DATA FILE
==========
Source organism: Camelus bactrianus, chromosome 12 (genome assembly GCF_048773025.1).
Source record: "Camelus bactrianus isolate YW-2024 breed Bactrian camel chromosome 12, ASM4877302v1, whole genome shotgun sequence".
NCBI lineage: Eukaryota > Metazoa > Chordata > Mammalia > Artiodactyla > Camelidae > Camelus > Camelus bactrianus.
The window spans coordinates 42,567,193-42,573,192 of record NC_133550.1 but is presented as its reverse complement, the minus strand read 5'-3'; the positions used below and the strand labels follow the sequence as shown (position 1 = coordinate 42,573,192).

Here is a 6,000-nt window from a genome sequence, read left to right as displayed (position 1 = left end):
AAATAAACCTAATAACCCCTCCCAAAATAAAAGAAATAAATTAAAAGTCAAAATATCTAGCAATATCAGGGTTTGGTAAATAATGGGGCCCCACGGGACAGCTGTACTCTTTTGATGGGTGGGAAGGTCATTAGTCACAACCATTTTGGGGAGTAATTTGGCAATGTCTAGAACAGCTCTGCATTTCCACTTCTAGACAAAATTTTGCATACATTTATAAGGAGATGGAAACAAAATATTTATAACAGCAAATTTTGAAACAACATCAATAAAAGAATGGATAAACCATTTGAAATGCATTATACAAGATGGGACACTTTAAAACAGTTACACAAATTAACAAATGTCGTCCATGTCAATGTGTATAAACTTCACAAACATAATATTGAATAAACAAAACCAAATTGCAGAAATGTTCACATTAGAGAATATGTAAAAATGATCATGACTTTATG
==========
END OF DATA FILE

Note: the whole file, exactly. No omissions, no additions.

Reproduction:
Source organism: Camelus bactrianus, chromosome 12 (genome assembly GCF_048773025.1).
Source record: "Camelus bactrianus isolate YW-2024 breed Bactrian camel chromosome 12, ASM4877302v1, whole genome shotgun sequence".
NCBI lineage: Eukaryota > Metazoa > Chordata > Mammalia > Artiodactyla > Camelidae > Camelus > Camelus bactrianus.
The window spans coordinates 42,567,193-42,573,192 of record NC_133550.1 but is presented as its reverse complement, the minus strand read 5'-3'; the positions used below and the strand labels follow the sequence as shown (position 1 = coordinate 42,573,192).

Here is a 6,000-nt window from a genome sequence, read left to right as displayed (position 1 = left end):
AAATAAACCTAATAACCCCTCCCAAAATAAAAGAAATAAATTAAAAGTCAAAATATCTAGCAATATCAGGGTTTGGTAAATAATGGGGCCCCACGGGACAGCTGTACTCTTTTGATGGGTGGGAAGGTCATTAGTCACAACCATTTTGGGGAGTAATTTGGCAATGTCTAGAACAGCTCTGCATTTCCACTTCTAGACAAAATTTTGCATACATTTATAAGGAGATGGAAACAAAATATTTATAACAGCAAATTTTGAAACAACATCAATAAAAGAATGGATAAACCATTTGAAATGCATTATACAAGATGGGACACTTTAAAACAGTTACACAAATTAACAAATGTCGTCCATGTCAATGTGTATAAACTTCACAAACATAATATTGAATAAACAAAACCAAATTGCAGAAATGTTCACATTAGAGAATATGTAAAAATGATCATGACTTTATG